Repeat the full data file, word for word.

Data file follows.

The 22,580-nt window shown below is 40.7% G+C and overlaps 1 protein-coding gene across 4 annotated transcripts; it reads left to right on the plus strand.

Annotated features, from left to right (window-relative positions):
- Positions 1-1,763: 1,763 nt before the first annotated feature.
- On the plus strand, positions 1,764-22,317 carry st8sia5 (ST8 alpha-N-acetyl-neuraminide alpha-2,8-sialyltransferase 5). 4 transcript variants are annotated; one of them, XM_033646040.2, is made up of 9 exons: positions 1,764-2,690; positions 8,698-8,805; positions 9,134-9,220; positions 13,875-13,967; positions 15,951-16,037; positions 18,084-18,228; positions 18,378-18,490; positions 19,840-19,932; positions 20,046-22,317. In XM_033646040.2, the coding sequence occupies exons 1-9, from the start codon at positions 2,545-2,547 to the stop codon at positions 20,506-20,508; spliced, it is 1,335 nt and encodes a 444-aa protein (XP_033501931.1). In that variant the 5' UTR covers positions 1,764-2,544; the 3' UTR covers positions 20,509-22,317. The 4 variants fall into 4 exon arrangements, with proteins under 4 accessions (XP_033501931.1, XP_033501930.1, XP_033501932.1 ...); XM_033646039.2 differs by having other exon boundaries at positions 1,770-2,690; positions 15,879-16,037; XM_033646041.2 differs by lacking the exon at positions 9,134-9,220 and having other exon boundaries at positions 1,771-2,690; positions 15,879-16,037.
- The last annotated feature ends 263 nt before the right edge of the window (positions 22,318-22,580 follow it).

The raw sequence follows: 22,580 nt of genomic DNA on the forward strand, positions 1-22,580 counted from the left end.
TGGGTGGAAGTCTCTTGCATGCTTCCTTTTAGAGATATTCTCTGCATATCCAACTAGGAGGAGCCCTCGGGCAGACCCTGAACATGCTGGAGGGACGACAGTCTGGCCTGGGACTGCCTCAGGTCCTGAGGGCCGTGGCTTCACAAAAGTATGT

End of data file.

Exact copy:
The 22,580-nt window shown below is 40.7% G+C and overlaps 1 protein-coding gene across 4 annotated transcripts; it reads left to right on the plus strand.

Annotated features, from left to right (window-relative positions):
- Positions 1-1,763: 1,763 nt before the first annotated feature.
- On the plus strand, positions 1,764-22,317 carry st8sia5 (ST8 alpha-N-acetyl-neuraminide alpha-2,8-sialyltransferase 5). 4 transcript variants are annotated; one of them, XM_033646040.2, is made up of 9 exons: positions 1,764-2,690; positions 8,698-8,805; positions 9,134-9,220; positions 13,875-13,967; positions 15,951-16,037; positions 18,084-18,228; positions 18,378-18,490; positions 19,840-19,932; positions 20,046-22,317. In XM_033646040.2, the coding sequence occupies exons 1-9, from the start codon at positions 2,545-2,547 to the stop codon at positions 20,506-20,508; spliced, it is 1,335 nt and encodes a 444-aa protein (XP_033501931.1). In that variant the 5' UTR covers positions 1,764-2,544; the 3' UTR covers positions 20,509-22,317. The 4 variants fall into 4 exon arrangements, with proteins under 4 accessions (XP_033501931.1, XP_033501930.1, XP_033501932.1 ...); XM_033646039.2 differs by having other exon boundaries at positions 1,770-2,690; positions 15,879-16,037; XM_033646041.2 differs by lacking the exon at positions 9,134-9,220 and having other exon boundaries at positions 1,771-2,690; positions 15,879-16,037.
- The last annotated feature ends 263 nt before the right edge of the window (positions 22,318-22,580 follow it).

The raw sequence follows: 22,580 nt of genomic DNA on the forward strand, positions 1-22,580 counted from the left end.
TGGGTGGAAGTCTCTTGCATGCTTCCTTTTAGAGATATTCTCTGCATATCCAACTAGGAGGAGCCCTCGGGCAGACCCTGAACATGCTGGAGGGACGACAGTCTGGCCTGGGACTGCCTCAGGTCCTGAGGGCCGTGGCTTCACAAAAGTATGT